Kylie Yamauchi (CAS ‘22), Hawaiʻi Pacific Health (HPH)

CCD: Tell us about your experience. What were your responsibilities? 

KY: Hawaiʻi Pacific Health (HPH) is a nonprofit organization that consists of four different hospital systems, Kapiʻolani Medical Center for Women and Children, Pali Momi Medical Center, Straub Medical Center, and Wilcox Medical Center. Part of HPH’s mission is to give back to the community and to invest in the next generation, which is why I was able to participate in the Summer Student Research Program (SSRP). My primary responsibility was to conduct a research project titled “Understanding the Landscape of Critical Congenital Heart Disease in Hawaiʻi to Improve Timely Diagnosis.” This retrospective review focused on different demographic factors such as the island of residence, urbanity level, and level of prenatal care and if there was an impact on the likelihood of a prenatal or postnatal diagnosis, and whether these two different times of diagnosis impacted 30-day mortality and cardiovascular collapse. Another main responsibility was to create a 10-minute presentation about hypertension for kupuna (elders) in a local senior center in downtown Honolulu. 

CCD: What inspired you to get this internship? 

KY: I chose this internship because it is my ultimate goal to come back home and serve the people of Hawaiʻi and to give back to my community that raised me and shaped me into the young woman I am today. I have had a few healthcare experiences in Boston and other places on the mainland, but there is something special about practicing medicine and getting experiences where you were born and raised. 

CCD: What was the best thing about the experience? What was the worst? 

KY: The most rewarding aspect of my experience was getting a real view of what practicing medicine in Hawaiʻi is like. I was able to find a meaningful connection wherever I went during this internship; from watching a live birth in the hospital that I was born in, to having a “talk-story” session with an orthopedic surgeon who operated on multiple of my family members, or watching a heart valve replacement surgery at the same hospital my grandma had her heart valve replaced, there is something special about gaining experiences in a place that you call home and can make a personal connection with.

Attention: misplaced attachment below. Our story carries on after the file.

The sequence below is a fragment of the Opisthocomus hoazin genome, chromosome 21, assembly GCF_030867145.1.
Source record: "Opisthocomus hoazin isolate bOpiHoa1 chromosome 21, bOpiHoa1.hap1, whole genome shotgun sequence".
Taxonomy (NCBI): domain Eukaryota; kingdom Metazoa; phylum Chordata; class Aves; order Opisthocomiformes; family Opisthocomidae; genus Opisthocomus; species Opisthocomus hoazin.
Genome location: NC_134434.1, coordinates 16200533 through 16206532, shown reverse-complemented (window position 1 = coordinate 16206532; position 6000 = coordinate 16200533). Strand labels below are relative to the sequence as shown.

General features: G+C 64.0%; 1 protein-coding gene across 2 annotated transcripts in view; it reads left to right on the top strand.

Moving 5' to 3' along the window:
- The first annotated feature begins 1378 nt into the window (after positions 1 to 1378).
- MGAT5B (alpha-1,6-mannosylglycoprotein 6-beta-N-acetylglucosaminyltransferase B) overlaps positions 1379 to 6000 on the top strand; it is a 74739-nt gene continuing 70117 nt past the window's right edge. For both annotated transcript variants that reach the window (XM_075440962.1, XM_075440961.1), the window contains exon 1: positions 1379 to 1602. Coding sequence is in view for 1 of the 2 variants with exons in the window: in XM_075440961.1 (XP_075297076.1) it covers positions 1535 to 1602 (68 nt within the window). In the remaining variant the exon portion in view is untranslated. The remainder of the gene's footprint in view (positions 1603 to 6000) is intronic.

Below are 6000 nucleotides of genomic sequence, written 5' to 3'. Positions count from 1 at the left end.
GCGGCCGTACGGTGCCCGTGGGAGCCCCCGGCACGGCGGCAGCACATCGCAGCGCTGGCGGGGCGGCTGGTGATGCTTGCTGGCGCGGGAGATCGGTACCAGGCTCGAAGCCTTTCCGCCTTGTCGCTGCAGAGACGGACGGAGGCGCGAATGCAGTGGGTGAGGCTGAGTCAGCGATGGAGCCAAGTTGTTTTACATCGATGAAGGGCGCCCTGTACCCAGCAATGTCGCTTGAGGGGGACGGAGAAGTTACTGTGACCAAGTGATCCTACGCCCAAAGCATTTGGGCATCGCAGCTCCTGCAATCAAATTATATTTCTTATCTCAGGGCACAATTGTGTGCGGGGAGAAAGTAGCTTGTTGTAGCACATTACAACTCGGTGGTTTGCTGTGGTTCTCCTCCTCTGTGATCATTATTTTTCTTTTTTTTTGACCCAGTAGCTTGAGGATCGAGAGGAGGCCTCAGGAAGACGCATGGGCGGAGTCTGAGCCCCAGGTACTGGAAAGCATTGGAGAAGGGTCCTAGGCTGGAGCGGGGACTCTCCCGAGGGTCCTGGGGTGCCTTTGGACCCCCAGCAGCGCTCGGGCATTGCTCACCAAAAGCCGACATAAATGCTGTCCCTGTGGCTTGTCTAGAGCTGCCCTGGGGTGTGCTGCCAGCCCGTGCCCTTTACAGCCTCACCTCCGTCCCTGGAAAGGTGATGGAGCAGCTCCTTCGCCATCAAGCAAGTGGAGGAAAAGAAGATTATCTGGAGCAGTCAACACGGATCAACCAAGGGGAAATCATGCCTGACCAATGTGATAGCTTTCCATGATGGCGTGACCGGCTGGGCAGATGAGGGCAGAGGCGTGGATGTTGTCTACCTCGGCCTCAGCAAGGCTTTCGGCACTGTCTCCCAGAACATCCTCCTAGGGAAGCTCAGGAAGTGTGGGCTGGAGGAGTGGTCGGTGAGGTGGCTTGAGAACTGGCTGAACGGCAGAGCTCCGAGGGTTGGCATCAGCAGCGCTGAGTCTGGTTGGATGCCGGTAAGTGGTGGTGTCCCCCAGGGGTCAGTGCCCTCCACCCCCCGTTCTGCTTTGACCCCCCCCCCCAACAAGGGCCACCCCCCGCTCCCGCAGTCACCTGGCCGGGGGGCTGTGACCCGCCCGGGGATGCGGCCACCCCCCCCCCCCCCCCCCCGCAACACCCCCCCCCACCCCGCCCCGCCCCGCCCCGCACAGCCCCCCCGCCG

Hearing that doctors are stretched thin and asked to do too much with little was the most difficult thing I heard all summer. I saw how the lack of paid time off for patients, lack of social net resources, lack of physicians, and a healthcare system that was overworked due to COVID-19  intersect into a 15-minute interaction. In conversation with the doctor I was with at the time, we discussed how there is a constant feeling of frustration because it can feel like you are doing everything you can to provide and advocate for your patients but the systems in place don’t reflect that effort or provide support for your patients outside of the hospital. However, the physician remained hopeful that there were young, aspiring physicians, like myself, who wanted to come home to work in the medical field and that is what drives me to keep going and pursue a career in medicine.  

CCD: What was the most memorable moment of your experience? 

KY: I think my presentation in front of the Dean of Admissions at JABSOM was something that I was really proud of and definitely an awarding and memorable aspect of the internship. I think something that was also memorable for me was getting to see the drive and grit the physicians have in trying to do right by their patients each and every day. The time and effort these physicians were putting in to provide the best care for patients were memorable to see, especially when the talk of physician burn-out is so high. To see the passion these doctors have, even during an exhausting pandemic, was inspiring.  

CCD: What is the biggest takeaway from your internship position? 

KY: My impression of the healthcare field definitely changed this summer. I think I always knew that Hawai’i’s healthcare field was shorthanded, but I don’t think I ever imagined how it affected every aspect of healthcare on a daily basis. I learned so much from listening to doctors and being immersed in their everyday lives. I also learned so much about clinical research and how important it is to ensure that the population in your study is representative of who your patient population is. I am so grateful to have been a part of this internship and I am certain that it positively impacted my career goals. Now, more than ever, I am determined to come back to Hawaiʻi to serve my community and help support the healthcare system that needs young physicians who understand the values and culture of growing up in Hawaiʻi.

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